Keep it Classified: E-mail Encryption for Small Business

By Drew Robb | Posted June 05, 2007

It isn’t just the big boys that are under the gun on the subject of e-mail privacy; today the bull's-eye is on mid-sized companies. A vice president in Southern Commercial Bank, for example, accidentally included the private information of 40,000 customers in an unencrypted e-mail. The Federal Trade Commission investigated BJ's Wholesale Club for not encrypting data sent over the Internet. Petco experienced a similar violation, and Superior Mortgage suffered a probe for not encrypting Internet e-mails.

The companies listed above represent a shift in the emphasis of investigatory bodies and legislative attacks on the subject of privacy. While the Fortune 500 list contained most of the early targets, it’s the mid-market that now appears to be receiving most attention. Like large corporations, these mid-market players are rolling out security solutions to safeguard them from attack. Thus it’s only a matter of time before small businesses will be feeling the heat in this matter. And the price for getting it wrong could be staggering.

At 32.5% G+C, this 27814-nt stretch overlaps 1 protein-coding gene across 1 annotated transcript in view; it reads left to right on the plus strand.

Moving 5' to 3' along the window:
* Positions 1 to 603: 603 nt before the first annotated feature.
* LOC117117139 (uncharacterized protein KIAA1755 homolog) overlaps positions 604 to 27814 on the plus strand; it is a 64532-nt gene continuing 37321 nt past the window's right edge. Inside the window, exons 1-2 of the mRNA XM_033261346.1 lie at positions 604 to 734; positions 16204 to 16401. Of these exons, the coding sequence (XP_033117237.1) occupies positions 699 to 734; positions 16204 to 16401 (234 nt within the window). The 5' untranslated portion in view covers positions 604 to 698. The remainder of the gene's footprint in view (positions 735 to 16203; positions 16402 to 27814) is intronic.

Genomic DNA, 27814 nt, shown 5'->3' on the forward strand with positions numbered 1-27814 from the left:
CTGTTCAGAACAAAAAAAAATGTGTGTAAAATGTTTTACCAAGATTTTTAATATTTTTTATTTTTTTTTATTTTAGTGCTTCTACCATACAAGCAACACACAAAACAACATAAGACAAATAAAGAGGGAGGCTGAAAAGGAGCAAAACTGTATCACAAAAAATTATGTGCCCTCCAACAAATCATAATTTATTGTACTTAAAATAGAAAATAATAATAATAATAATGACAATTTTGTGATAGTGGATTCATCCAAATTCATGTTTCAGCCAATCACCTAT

“To date over 54 million identities have been stolen and an estimated 19,000 more identities are stolen each day,” said Fred Moore, president of Horison Information Strategies. “Companies on average are spending over 1,500 hours per incident at a cost of $40,000 to $90,000 per victim.”

With regulators getting tough on privacy slip-ups, it makes sense for small businesses to protect sensitive data. As well as personal data, this includes financial information and other sensitive material. Further, some large companies will only do business with SMBs that comply with business partner agreements for protecting sensitive information.